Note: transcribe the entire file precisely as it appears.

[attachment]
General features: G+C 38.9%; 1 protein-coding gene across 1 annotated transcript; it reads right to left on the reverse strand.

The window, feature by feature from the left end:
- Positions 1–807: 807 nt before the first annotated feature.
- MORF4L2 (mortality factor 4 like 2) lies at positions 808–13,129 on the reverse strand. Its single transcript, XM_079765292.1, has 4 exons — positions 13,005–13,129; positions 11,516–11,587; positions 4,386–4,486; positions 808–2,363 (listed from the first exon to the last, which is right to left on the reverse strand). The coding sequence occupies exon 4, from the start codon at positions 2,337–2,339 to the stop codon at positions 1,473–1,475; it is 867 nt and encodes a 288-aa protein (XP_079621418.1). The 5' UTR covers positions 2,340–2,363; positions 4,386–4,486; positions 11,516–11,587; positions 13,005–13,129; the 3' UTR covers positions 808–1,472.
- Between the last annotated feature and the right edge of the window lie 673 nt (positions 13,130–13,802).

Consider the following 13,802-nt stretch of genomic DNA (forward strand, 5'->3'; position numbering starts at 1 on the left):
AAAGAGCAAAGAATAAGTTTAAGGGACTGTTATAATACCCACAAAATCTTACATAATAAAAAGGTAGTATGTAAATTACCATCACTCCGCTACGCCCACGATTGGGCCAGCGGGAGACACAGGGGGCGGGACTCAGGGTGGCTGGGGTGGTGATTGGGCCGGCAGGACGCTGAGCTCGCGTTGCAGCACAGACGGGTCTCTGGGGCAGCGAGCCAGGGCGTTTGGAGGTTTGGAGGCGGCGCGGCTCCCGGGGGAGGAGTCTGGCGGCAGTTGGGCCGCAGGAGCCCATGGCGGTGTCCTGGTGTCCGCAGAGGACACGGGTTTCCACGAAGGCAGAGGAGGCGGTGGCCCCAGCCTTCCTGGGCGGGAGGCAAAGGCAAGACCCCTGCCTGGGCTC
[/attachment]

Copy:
General features: G+C 38.9%; 1 protein-coding gene across 1 annotated transcript; it reads right to left on the reverse strand.

The window, feature by feature from the left end:
- Positions 1–807: 807 nt before the first annotated feature.
- MORF4L2 (mortality factor 4 like 2) lies at positions 808–13,129 on the reverse strand. Its single transcript, XM_079765292.1, has 4 exons — positions 13,005–13,129; positions 11,516–11,587; positions 4,386–4,486; positions 808–2,363 (listed from the first exon to the last, which is right to left on the reverse strand). The coding sequence occupies exon 4, from the start codon at positions 2,337–2,339 to the stop codon at positions 1,473–1,475; it is 867 nt and encodes a 288-aa protein (XP_079621418.1). The 5' UTR covers positions 2,340–2,363; positions 4,386–4,486; positions 11,516–11,587; positions 13,005–13,129; the 3' UTR covers positions 808–1,472.
- Between the last annotated feature and the right edge of the window lie 673 nt (positions 13,130–13,802).

Consider the following 13,802-nt stretch of genomic DNA (forward strand, 5'->3'; position numbering starts at 1 on the left):
AAAGAGCAAAGAATAAGTTTAAGGGACTGTTATAATACCCACAAAATCTTACATAATAAAAAGGTAGTATGTAAATTACCATCACTCCGCTACGCCCACGATTGGGCCAGCGGGAGACACAGGGGGCGGGACTCAGGGTGGCTGGGGTGGTGATTGGGCCGGCAGGACGCTGAGCTCGCGTTGCAGCACAGACGGGTCTCTGGGGCAGCGAGCCAGGGCGTTTGGAGGTTTGGAGGCGGCGCGGCTCCCGGGGGAGGAGTCTGGCGGCAGTTGGGCCGCAGGAGCCCATGGCGGTGTCCTGGTGTCCGCAGAGGACACGGGTTTCCACGAAGGCAGAGGAGGCGGTGGCCCCAGCCTTCCTGGGCGGGAGGCAAAGGCAAGACCCCTGCCTGGGCTC